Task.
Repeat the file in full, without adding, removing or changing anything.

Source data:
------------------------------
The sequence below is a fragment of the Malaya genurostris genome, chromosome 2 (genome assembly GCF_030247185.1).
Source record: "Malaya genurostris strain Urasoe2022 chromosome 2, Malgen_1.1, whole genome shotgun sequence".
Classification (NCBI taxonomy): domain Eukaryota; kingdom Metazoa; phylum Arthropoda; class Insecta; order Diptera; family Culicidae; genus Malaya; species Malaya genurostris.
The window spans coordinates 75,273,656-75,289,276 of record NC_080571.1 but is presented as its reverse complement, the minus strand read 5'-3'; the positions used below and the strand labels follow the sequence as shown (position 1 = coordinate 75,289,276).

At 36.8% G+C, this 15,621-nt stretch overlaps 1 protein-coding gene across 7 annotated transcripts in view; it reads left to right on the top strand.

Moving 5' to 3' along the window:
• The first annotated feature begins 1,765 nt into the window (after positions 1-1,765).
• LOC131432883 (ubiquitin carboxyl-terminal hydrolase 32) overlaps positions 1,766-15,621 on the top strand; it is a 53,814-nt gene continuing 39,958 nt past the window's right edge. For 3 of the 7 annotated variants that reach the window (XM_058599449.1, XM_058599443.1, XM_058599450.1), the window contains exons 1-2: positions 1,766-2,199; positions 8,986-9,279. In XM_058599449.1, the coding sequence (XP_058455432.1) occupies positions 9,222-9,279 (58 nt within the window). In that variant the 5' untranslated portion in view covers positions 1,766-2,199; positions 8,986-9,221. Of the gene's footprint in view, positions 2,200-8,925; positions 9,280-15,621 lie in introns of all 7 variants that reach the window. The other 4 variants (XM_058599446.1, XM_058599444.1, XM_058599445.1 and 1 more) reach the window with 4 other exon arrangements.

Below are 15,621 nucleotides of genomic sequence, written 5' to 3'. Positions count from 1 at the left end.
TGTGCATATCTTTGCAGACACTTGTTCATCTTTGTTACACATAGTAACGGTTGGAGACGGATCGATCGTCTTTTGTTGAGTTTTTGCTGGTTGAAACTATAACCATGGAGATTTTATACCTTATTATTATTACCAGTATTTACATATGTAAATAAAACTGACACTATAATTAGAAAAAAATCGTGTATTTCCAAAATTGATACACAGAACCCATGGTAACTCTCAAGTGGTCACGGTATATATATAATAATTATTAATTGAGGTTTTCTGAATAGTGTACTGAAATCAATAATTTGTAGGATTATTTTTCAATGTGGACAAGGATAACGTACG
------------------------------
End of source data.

The sequence below is a fragment of the Malaya genurostris genome, chromosome 2 (genome assembly GCF_030247185.1).
Source record: "Malaya genurostris strain Urasoe2022 chromosome 2, Malgen_1.1, whole genome shotgun sequence".
Classification (NCBI taxonomy): domain Eukaryota; kingdom Metazoa; phylum Arthropoda; class Insecta; order Diptera; family Culicidae; genus Malaya; species Malaya genurostris.
The window spans coordinates 75,273,656-75,289,276 of record NC_080571.1 but is presented as its reverse complement, the minus strand read 5'-3'; the positions used below and the strand labels follow the sequence as shown (position 1 = coordinate 75,289,276).

At 36.8% G+C, this 15,621-nt stretch overlaps 1 protein-coding gene across 7 annotated transcripts in view; it reads left to right on the top strand.

Moving 5' to 3' along the window:
• The first annotated feature begins 1,765 nt into the window (after positions 1-1,765).
• LOC131432883 (ubiquitin carboxyl-terminal hydrolase 32) overlaps positions 1,766-15,621 on the top strand; it is a 53,814-nt gene continuing 39,958 nt past the window's right edge. For 3 of the 7 annotated variants that reach the window (XM_058599449.1, XM_058599443.1, XM_058599450.1), the window contains exons 1-2: positions 1,766-2,199; positions 8,986-9,279. In XM_058599449.1, the coding sequence (XP_058455432.1) occupies positions 9,222-9,279 (58 nt within the window). In that variant the 5' untranslated portion in view covers positions 1,766-2,199; positions 8,986-9,221. Of the gene's footprint in view, positions 2,200-8,925; positions 9,280-15,621 lie in introns of all 7 variants that reach the window. The other 4 variants (XM_058599446.1, XM_058599444.1, XM_058599445.1 and 1 more) reach the window with 4 other exon arrangements.

Below are 15,621 nucleotides of genomic sequence, written 5' to 3'. Positions count from 1 at the left end.
TGTGCATATCTTTGCAGACACTTGTTCATCTTTGTTACACATAGTAACGGTTGGAGACGGATCGATCGTCTTTTGTTGAGTTTTTGCTGGTTGAAACTATAACCATGGAGATTTTATACCTTATTATTATTACCAGTATTTACATATGTAAATAAAACTGACACTATAATTAGAAAAAAATCGTGTATTTCCAAAATTGATACACAGAACCCATGGTAACTCTCAAGTGGTCACGGTATATATATAATAATTATTAATTGAGGTTTTCTGAATAGTGTACTGAAATCAATAATTTGTAGGATTATTTTTCAATGTGGACAAGGATAACGTACG